The rule is this: Rabbis don’t deal with medicine or economics or the army. Yet they do deal with medical ethics, business ethics and death in battle. Therefore, there is a place for responding to five medical arguments from the sphere of halachah.

Argument 1. There are, indeed, physicians who are in favor of the vaccination, but others are against. So how can we know what to do? Perhaps everyone should choose based on what seems best to him? And if so, it would be better not to be vaccinated, because a “shev ve’al ta’aseh”, sitting and doing nothing when faced with an uncertain risk, is best.

Answer: Just as in a disagreement between rabbis we follow the majority, so, too, in a disagreement between physicians.  For example, if there are physicians who say a patient should violate the Sabbath or should eat on Yom Kippur, and others say he should not, the Shulchan Aruch rules that we must follow the majority. In our own case, it is not a majority against a minority, but almost all of them against a few individuals, a hundred to one in favor of the vaccine. Moreover, it is not just physicians in Israel, but also in Europe, America and in the World Health Organization.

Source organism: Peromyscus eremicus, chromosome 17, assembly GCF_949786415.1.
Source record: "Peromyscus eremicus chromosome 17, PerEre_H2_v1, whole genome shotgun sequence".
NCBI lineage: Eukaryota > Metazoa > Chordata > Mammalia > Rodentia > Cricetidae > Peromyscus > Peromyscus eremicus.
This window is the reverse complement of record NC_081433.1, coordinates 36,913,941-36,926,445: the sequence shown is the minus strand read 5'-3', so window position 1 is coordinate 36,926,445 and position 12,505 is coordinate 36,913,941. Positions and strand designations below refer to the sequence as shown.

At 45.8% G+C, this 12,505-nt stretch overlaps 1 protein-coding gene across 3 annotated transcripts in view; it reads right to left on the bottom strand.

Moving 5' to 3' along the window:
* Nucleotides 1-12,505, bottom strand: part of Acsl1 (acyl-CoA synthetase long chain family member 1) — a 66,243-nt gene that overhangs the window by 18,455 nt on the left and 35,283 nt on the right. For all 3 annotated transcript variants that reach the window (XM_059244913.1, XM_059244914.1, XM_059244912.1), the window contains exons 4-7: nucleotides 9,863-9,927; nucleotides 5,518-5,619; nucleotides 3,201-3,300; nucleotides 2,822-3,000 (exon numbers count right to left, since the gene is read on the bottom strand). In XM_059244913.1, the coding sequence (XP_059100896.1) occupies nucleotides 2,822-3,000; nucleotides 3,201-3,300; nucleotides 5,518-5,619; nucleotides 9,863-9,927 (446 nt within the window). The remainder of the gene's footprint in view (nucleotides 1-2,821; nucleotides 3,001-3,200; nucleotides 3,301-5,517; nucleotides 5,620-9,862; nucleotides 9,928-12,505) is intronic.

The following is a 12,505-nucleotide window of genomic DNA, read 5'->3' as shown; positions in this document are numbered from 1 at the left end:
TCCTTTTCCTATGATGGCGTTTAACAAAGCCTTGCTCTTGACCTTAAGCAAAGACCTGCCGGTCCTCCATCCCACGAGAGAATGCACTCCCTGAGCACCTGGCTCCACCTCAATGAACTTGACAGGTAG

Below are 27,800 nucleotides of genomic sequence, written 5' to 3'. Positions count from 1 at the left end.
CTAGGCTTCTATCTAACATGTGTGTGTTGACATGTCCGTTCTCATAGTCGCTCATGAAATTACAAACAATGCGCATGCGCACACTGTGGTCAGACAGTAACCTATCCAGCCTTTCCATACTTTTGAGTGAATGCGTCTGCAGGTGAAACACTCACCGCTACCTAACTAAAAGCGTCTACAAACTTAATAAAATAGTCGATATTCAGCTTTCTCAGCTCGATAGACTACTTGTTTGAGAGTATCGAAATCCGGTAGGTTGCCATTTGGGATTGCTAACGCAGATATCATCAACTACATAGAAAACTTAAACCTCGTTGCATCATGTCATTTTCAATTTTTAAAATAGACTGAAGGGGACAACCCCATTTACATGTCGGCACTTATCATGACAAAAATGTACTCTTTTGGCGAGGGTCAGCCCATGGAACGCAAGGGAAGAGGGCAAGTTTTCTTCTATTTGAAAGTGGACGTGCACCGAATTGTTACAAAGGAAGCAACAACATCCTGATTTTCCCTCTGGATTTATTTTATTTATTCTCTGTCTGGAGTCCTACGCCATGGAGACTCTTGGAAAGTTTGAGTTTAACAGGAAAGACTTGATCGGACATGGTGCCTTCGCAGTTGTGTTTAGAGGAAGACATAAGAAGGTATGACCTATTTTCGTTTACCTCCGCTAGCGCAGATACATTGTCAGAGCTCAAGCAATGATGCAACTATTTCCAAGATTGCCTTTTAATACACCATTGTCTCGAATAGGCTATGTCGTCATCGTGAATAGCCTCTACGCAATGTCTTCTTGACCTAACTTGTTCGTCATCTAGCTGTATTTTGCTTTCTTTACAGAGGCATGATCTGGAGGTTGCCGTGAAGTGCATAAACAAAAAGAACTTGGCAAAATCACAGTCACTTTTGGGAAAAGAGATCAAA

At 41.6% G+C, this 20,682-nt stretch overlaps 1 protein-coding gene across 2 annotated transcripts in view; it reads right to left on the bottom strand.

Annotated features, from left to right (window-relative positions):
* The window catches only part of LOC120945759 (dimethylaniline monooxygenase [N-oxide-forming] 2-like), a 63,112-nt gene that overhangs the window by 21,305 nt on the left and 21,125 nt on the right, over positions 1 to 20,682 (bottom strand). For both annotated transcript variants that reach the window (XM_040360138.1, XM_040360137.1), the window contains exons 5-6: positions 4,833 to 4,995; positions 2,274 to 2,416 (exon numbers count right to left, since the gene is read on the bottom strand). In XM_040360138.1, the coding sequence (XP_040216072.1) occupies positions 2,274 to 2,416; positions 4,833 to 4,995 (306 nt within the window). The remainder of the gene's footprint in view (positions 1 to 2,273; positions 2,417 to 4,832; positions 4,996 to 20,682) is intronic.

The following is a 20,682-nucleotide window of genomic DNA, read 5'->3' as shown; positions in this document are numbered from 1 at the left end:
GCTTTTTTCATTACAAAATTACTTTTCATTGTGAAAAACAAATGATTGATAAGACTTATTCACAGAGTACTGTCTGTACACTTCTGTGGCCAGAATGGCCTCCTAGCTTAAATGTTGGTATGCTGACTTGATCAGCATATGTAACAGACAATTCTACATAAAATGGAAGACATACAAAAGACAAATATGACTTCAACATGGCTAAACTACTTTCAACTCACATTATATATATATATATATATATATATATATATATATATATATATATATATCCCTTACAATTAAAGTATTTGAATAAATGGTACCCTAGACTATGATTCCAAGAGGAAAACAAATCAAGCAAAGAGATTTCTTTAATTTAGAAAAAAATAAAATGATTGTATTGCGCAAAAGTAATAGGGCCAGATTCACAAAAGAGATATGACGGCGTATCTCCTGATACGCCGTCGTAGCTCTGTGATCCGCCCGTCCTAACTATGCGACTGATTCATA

Argument 2. I heard that the vaccinations against flu are dangerous, and that in the past, dozens of people were hurt by severe side effects.

Answer: That is true, but on the other hand tens of millions have been vaccinated and nothing happened to them, and they were saved from danger of death. Here as well, according to Halachah, we follow the majority. Here, it’s no longer a majority of a thousand to one, but of a million to one. Moreover, since then more than thirty years have passed, and the medical field has amassed much experience as far as vaccinating against flu. As far as the swine flu vaccination, no problem has been identified so far. By contrast, many people have died from this flu, including here in Israel, where several dozens have died. In any event, we follow the majority and don’t lead our lives based on the exceptions.